FLAS Fellowship and Grant Recipients, Part II

The Foreign Language and Area Studies Award includes fellowships and grants, funded by the U.S. Department of Education and administered by the UW’s National Resource Centers to assist students in acquiring foreign language and either area or international studies competencies. Applicants must be U.S. citizens or permanent residents of the United States. Applications by students in professional fields are encouraged. Preference will be given to applicants with a high level of academic ability and with previous language training. Academic Year and Summer FLAS awards are two separate competitions requiring two separate and complete applications. You can attend the virtual info sessions with this link:

January 19 at 2p

February 1 at 4p

African Studies applicants have used the award to learn Swahili, Wolof, Luganda, Arabic, and other African languages. If you are interested in applying, please attend a virtual information session, and, then, contact Assistant Director of African Studies Program Diana Chioma Famakinwa (fellowships@africa.wisc.edu) to learn how to make your grant as competitive as possible. Last year we were able to accommodate FLAS awardees with virtual language programs. If you are applying to Swahili or Arabic, you can apply to multiple area studies centers. You can meet with Diana to learn what is best for your particular circumstances.

Max Bobholz, class of 2022, majors in African Cultural Studies & Biology, who studied  Swahili with FLAS during the 2019-2020 year. He offers his grant experience and advice to undergraduates thinking about the award.  How have you used the FLAS to study language? The FLAS was another huge motivator for me to pursue the African Cultural Studies major because it encouraged me to take more and more African Studies classes while improving my Swahili. With the FLAS grant, I took: an African History course, a course on Comics and Graphic Fiction in Africa, a course on African fashion, and a course centered on giving students a multidisciplinary perspective of Africa from pre-colonial to contemporary Africa.  The FLAS really encouraged me and allowed me to get a very well-rounded understanding of African Cultural Studies and really grew my interest in African cultures!  Would you recommend FLAS and why? “I would absolutely encourage the FLAS because it is an amazing opportunity/motivation for you to pursue more thorough learning of a less commonly taught language — especially those spoken on the African continent!  Since not as many people are choosing to learn the FLAS languages, you are much more likely to be able to continue your language learning with the FLAS!” How has language learning supported your long-term goals? “My learning of Swahili supports my long-term goals of continuing to learn about African cultures (especially East African cultures/communities) and utilizing Swahili communication through continued work with Angels at Bat.  I want to be well-informed about the cultures of East Africa so that I can continue to work with Angels at Bat; there is truly no better way to be well-informed about a community than learning their language.  My current post-graduation plan is to pursue a medical degree, so my study of Swahili (and my general study of African cultures) allows me to more confidently communicate with more and more people!”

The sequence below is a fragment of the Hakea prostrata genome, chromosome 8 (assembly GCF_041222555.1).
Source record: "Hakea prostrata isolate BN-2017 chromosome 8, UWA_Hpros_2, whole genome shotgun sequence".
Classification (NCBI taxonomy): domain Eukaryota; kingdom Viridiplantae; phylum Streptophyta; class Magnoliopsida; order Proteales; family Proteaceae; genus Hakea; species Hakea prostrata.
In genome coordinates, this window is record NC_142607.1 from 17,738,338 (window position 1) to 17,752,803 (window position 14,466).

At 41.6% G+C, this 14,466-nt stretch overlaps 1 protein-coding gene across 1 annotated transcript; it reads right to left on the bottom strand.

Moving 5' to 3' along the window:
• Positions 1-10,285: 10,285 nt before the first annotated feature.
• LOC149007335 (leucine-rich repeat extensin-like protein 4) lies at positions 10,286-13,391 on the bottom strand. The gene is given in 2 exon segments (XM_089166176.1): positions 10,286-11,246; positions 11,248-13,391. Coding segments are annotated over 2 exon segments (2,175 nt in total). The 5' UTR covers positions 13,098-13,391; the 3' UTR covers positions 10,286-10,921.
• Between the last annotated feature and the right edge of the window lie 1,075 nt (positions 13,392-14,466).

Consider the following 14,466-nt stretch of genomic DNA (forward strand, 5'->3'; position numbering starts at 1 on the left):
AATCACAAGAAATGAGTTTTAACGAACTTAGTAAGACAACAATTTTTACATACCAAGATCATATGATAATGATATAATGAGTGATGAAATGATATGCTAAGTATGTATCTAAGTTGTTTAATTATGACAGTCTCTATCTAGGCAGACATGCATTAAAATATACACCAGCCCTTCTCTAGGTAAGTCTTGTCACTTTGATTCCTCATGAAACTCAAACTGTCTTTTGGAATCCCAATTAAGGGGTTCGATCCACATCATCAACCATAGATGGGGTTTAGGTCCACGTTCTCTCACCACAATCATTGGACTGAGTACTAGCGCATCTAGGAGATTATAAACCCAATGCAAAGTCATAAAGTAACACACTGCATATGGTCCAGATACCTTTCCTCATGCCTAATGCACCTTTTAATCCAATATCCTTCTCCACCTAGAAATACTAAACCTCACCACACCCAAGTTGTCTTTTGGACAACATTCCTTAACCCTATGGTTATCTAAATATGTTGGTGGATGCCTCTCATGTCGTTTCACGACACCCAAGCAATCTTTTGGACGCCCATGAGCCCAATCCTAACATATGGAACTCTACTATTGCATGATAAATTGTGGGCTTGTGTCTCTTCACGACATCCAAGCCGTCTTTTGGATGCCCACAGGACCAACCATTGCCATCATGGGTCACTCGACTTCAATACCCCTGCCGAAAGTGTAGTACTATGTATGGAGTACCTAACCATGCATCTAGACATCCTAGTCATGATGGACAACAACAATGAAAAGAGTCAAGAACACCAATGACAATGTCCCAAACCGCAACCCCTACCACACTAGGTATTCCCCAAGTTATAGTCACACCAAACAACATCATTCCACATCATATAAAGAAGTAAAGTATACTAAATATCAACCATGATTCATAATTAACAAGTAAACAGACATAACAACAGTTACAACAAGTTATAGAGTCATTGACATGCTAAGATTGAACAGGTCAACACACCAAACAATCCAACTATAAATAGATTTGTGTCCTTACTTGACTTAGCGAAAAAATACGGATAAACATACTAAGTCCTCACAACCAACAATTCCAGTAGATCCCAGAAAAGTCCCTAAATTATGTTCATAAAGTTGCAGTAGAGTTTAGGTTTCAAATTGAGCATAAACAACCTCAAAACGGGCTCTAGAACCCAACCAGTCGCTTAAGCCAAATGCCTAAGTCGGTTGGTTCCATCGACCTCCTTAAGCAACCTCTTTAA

Miles Wilkerson is a history PhD student, whose work addresses the political economy of disability in the African diaspora, specifically early American history. He offers his FLAS experience for the 2019-2020 academic year. Miles’ reflection highlights the significance of African language study and FLAS as a means to support projects pertaining to the African diaspora. Why did you study Yorùbá? “My interest in studying Yorùbá was twofold. The first reason was to integrate ethnography into my research on disability in the early modern African diaspora. Yorùbá is spoken not only in Nigeria and Togo, but also Brazil, Cuba, and other parts of the Americas. The transatlantic nature of my academic interests made Yorùbá a natural fit. More personally, I recently discovered that I am strongly tied to the Yorùbá diaspora genetically. Speaking to a dear friend in his native language -the language that my ancestors spoke- has been a real blessing that I would not have received without my FLAS award.” Would you recommend FLAS and why? “FLAS is an exceptional program that can help you not only academically, but professionally as well. Learning a less-commonly-taught language gives a fellow a unique skill that can help in both the public and private sectors. I encourage students to apply.” How has language learning supported your long-term goals? “I received knowledge that I did not expect from the program. Learning about the richness of Yorùbá spirituality, music, proverbs, naming practices, and history exposed me to a different way of thinking and being in the world. FLAS actually enriched and altered the orientation of my project in a meaningful and unanticipated way. Also, learning Yorùbá sparked an interest in privately learning conversational Akan and Kikongo. I am confident that these language skills will help me in and outside of the academy.”

Produced by Carly Lucas